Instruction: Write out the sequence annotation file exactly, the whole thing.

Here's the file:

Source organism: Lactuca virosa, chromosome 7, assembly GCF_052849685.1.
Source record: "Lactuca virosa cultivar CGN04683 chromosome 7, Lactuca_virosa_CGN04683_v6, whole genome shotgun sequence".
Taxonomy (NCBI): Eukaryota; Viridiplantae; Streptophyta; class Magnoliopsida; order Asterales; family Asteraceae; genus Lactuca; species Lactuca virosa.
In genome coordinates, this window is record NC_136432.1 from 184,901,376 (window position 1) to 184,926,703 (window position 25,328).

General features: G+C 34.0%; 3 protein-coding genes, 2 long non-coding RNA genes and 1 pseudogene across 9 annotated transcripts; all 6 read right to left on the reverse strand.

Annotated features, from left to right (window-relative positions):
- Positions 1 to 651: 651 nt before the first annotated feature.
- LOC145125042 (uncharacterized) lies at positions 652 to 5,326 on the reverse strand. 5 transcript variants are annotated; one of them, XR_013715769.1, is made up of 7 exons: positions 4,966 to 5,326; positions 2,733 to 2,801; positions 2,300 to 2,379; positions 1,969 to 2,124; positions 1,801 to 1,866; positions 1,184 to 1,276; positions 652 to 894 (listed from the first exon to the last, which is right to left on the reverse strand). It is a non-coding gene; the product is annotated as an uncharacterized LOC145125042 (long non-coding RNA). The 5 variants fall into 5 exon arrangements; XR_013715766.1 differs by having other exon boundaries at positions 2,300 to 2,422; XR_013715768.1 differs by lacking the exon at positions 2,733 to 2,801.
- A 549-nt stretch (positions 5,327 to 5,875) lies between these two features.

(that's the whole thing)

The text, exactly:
Source organism: Lactuca virosa, chromosome 7, assembly GCF_052849685.1.
Source record: "Lactuca virosa cultivar CGN04683 chromosome 7, Lactuca_virosa_CGN04683_v6, whole genome shotgun sequence".
Taxonomy (NCBI): Eukaryota; Viridiplantae; Streptophyta; class Magnoliopsida; order Asterales; family Asteraceae; genus Lactuca; species Lactuca virosa.
In genome coordinates, this window is record NC_136432.1 from 184,901,376 (window position 1) to 184,926,703 (window position 25,328).

General features: G+C 34.0%; 3 protein-coding genes, 2 long non-coding RNA genes and 1 pseudogene across 9 annotated transcripts; all 6 read right to left on the reverse strand.

Annotated features, from left to right (window-relative positions):
- Positions 1 to 651: 651 nt before the first annotated feature.
- LOC145125042 (uncharacterized) lies at positions 652 to 5,326 on the reverse strand. 5 transcript variants are annotated; one of them, XR_013715769.1, is made up of 7 exons: positions 4,966 to 5,326; positions 2,733 to 2,801; positions 2,300 to 2,379; positions 1,969 to 2,124; positions 1,801 to 1,866; positions 1,184 to 1,276; positions 652 to 894 (listed from the first exon to the last, which is right to left on the reverse strand). It is a non-coding gene; the product is annotated as an uncharacterized LOC145125042 (long non-coding RNA). The 5 variants fall into 5 exon arrangements; XR_013715766.1 differs by having other exon boundaries at positions 2,300 to 2,422; XR_013715768.1 differs by lacking the exon at positions 2,733 to 2,801.
- A 549-nt stretch (positions 5,327 to 5,875) lies between these two features.